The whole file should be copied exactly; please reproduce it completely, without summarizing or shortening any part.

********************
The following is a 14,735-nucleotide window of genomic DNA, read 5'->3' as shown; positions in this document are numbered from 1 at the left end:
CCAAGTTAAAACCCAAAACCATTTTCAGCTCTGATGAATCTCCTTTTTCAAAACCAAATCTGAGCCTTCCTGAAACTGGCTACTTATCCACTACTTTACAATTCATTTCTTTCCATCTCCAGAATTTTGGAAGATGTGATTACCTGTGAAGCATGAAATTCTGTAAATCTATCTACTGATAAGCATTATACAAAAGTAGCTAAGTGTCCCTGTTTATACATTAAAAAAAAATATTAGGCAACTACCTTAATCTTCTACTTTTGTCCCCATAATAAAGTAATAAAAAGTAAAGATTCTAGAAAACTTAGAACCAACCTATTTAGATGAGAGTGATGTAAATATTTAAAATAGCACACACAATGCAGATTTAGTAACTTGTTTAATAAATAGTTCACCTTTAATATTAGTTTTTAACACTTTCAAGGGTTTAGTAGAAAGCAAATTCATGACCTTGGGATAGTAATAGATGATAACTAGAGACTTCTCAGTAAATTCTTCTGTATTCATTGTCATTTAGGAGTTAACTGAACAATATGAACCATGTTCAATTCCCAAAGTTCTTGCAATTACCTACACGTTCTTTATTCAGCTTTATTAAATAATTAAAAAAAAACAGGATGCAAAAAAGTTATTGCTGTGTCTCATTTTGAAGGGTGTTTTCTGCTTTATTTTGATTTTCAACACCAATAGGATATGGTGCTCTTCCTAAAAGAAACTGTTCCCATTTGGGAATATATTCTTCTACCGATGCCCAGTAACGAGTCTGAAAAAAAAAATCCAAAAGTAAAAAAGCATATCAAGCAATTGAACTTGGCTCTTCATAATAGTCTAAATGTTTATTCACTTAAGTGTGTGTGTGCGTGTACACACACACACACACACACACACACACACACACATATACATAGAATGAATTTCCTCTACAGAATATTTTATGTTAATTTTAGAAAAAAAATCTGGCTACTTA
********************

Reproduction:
The following is a 14,735-nucleotide window of genomic DNA, read 5'->3' as shown; positions in this document are numbered from 1 at the left end:
CCAAGTTAAAACCCAAAACCATTTTCAGCTCTGATGAATCTCCTTTTTCAAAACCAAATCTGAGCCTTCCTGAAACTGGCTACTTATCCACTACTTTACAATTCATTTCTTTCCATCTCCAGAATTTTGGAAGATGTGATTACCTGTGAAGCATGAAATTCTGTAAATCTATCTACTGATAAGCATTATACAAAAGTAGCTAAGTGTCCCTGTTTATACATTAAAAAAAAATATTAGGCAACTACCTTAATCTTCTACTTTTGTCCCCATAATAAAGTAATAAAAAGTAAAGATTCTAGAAAACTTAGAACCAACCTATTTAGATGAGAGTGATGTAAATATTTAAAATAGCACACACAATGCAGATTTAGTAACTTGTTTAATAAATAGTTCACCTTTAATATTAGTTTTTAACACTTTCAAGGGTTTAGTAGAAAGCAAATTCATGACCTTGGGATAGTAATAGATGATAACTAGAGACTTCTCAGTAAATTCTTCTGTATTCATTGTCATTTAGGAGTTAACTGAACAATATGAACCATGTTCAATTCCCAAAGTTCTTGCAATTACCTACACGTTCTTTATTCAGCTTTATTAAATAATTAAAAAAAAACAGGATGCAAAAAAGTTATTGCTGTGTCTCATTTTGAAGGGTGTTTTCTGCTTTATTTTGATTTTCAACACCAATAGGATATGGTGCTCTTCCTAAAAGAAACTGTTCCCATTTGGGAATATATTCTTCTACCGATGCCCAGTAACGAGTCTGAAAAAAAAAATCCAAAAGTAAAAAAGCATATCAAGCAATTGAACTTGGCTCTTCATAATAGTCTAAATGTTTATTCACTTAAGTGTGTGTGTGCGTGTACACACACACACACACACACACACACACACACACATATACATAGAATGAATTTCCTCTACAGAATATTTTATGTTAATTTTAGAAAAAAAATCTGGCTACTTA